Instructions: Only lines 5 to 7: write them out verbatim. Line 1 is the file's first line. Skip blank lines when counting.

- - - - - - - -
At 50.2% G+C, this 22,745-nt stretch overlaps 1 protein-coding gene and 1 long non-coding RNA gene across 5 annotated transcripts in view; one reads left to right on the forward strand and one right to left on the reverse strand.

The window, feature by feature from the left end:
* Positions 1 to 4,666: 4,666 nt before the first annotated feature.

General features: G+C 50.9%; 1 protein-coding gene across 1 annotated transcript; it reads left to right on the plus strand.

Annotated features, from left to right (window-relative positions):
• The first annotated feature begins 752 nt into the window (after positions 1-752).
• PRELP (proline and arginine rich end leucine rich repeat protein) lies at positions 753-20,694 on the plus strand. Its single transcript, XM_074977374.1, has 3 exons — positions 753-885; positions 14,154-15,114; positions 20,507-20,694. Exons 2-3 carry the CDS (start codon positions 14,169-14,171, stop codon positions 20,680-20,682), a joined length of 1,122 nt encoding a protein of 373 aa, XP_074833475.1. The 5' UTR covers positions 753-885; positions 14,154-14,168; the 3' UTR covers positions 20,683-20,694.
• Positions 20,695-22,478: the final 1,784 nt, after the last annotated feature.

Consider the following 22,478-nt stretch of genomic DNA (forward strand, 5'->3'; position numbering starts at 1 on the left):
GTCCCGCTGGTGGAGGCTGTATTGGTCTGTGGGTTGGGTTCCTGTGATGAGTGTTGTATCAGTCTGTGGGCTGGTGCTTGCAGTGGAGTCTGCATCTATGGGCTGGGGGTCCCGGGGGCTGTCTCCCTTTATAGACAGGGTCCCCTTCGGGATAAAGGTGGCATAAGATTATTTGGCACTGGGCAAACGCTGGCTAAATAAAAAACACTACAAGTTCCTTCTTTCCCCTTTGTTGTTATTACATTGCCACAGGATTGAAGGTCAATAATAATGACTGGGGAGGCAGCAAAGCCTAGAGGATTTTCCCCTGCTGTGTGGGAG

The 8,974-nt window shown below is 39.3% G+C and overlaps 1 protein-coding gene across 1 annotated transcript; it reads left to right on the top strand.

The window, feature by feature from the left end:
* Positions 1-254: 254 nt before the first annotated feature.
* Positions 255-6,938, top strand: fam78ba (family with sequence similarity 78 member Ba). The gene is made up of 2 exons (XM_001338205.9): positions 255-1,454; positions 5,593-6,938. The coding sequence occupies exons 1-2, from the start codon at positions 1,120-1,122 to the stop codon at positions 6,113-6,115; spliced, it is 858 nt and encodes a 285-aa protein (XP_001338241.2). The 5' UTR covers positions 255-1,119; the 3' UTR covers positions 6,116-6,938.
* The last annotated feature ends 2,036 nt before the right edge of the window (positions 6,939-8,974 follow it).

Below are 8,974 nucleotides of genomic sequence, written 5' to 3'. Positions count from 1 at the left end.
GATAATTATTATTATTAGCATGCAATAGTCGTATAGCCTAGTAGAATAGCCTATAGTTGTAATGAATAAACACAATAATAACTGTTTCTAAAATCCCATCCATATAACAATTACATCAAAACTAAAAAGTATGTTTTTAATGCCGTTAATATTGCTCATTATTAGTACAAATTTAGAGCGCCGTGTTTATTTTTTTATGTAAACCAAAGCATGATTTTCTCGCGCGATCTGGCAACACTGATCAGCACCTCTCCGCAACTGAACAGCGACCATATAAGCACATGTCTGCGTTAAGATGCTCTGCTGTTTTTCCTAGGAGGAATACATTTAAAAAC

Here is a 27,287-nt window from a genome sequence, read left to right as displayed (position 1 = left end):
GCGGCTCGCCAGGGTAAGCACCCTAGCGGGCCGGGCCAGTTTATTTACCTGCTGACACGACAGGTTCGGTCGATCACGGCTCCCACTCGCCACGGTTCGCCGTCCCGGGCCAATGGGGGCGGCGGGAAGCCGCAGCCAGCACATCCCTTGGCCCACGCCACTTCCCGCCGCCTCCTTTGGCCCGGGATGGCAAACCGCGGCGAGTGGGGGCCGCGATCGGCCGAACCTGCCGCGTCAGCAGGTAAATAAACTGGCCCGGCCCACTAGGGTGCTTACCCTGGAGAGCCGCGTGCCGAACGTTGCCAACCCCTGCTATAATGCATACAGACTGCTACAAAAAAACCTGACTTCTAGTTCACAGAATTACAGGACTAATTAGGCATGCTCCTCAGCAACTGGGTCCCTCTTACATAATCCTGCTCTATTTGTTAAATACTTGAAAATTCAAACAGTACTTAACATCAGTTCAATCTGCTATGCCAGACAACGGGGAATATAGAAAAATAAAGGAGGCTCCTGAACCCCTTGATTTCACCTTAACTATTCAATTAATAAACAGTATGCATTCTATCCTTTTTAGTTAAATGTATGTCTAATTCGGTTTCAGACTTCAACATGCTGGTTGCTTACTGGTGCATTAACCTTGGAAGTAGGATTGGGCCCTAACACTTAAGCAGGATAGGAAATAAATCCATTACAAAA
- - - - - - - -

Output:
Annotated features, from left to right (window-relative positions):
• The first annotated feature begins 752 nt into the window (after positions 1-752).
• PRELP (proline and arginine rich end leucine rich repeat protein) lies at positions 753-20,694 on the plus strand. Its single transcript, XM_074977374.1, has 3 exons — positions 753-885; positions 14,154-15,114; positions 20,507-20,694. Exons 2-3 carry the CDS (start codon positions 14,169-14,171, stop codon positions 20,680-20,682), a joined length of 1,122 nt encoding a protein of 373 aa, XP_074833475.1. The 5' UTR covers positions 753-885; positions 14,154-14,168; the 3' UTR covers positions 20,683-20,694.